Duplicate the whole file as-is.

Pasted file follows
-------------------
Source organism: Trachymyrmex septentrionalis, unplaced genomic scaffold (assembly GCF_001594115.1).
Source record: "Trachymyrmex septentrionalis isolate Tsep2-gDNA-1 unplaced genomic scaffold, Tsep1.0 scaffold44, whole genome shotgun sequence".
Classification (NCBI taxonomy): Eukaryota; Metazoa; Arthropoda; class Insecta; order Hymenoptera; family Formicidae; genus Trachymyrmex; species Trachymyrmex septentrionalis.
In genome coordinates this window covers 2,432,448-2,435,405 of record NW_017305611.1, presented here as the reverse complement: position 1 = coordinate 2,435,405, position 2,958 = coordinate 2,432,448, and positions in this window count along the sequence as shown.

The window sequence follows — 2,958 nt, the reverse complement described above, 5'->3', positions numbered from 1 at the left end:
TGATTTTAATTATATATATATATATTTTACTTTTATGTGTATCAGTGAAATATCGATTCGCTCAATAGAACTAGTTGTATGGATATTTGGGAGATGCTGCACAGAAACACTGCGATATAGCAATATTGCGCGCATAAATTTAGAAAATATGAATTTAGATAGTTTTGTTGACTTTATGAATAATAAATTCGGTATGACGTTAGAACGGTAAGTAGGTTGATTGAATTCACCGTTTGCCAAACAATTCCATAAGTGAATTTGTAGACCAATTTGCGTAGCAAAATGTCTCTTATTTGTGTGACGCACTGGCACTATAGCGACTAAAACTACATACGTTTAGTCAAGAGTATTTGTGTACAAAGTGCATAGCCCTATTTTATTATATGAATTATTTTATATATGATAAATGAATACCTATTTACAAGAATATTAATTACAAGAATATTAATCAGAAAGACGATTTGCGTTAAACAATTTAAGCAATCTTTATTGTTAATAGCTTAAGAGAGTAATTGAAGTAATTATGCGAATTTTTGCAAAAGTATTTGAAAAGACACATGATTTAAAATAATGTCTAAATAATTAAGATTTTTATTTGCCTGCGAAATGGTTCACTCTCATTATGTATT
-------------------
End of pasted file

Source organism: Trachymyrmex septentrionalis, unplaced genomic scaffold (assembly GCF_001594115.1).
Source record: "Trachymyrmex septentrionalis isolate Tsep2-gDNA-1 unplaced genomic scaffold, Tsep1.0 scaffold44, whole genome shotgun sequence".
Classification (NCBI taxonomy): Eukaryota; Metazoa; Arthropoda; class Insecta; order Hymenoptera; family Formicidae; genus Trachymyrmex; species Trachymyrmex septentrionalis.
In genome coordinates this window covers 2,432,448-2,435,405 of record NW_017305611.1, presented here as the reverse complement: position 1 = coordinate 2,435,405, position 2,958 = coordinate 2,432,448, and positions in this window count along the sequence as shown.

The window sequence follows — 2,958 nt, the reverse complement described above, 5'->3', positions numbered from 1 at the left end:
TGATTTTAATTATATATATATATATTTTACTTTTATGTGTATCAGTGAAATATCGATTCGCTCAATAGAACTAGTTGTATGGATATTTGGGAGATGCTGCACAGAAACACTGCGATATAGCAATATTGCGCGCATAAATTTAGAAAATATGAATTTAGATAGTTTTGTTGACTTTATGAATAATAAATTCGGTATGACGTTAGAACGGTAAGTAGGTTGATTGAATTCACCGTTTGCCAAACAATTCCATAAGTGAATTTGTAGACCAATTTGCGTAGCAAAATGTCTCTTATTTGTGTGACGCACTGGCACTATAGCGACTAAAACTACATACGTTTAGTCAAGAGTATTTGTGTACAAAGTGCATAGCCCTATTTTATTATATGAATTATTTTATATATGATAAATGAATACCTATTTACAAGAATATTAATTACAAGAATATTAATCAGAAAGACGATTTGCGTTAAACAATTTAAGCAATCTTTATTGTTAATAGCTTAAGAGAGTAATTGAAGTAATTATGCGAATTTTTGCAAAAGTATTTGAAAAGACACATGATTTAAAATAATGTCTAAATAATTAAGATTTTTATTTGCCTGCGAAATGGTTCACTCTCATTATGTATT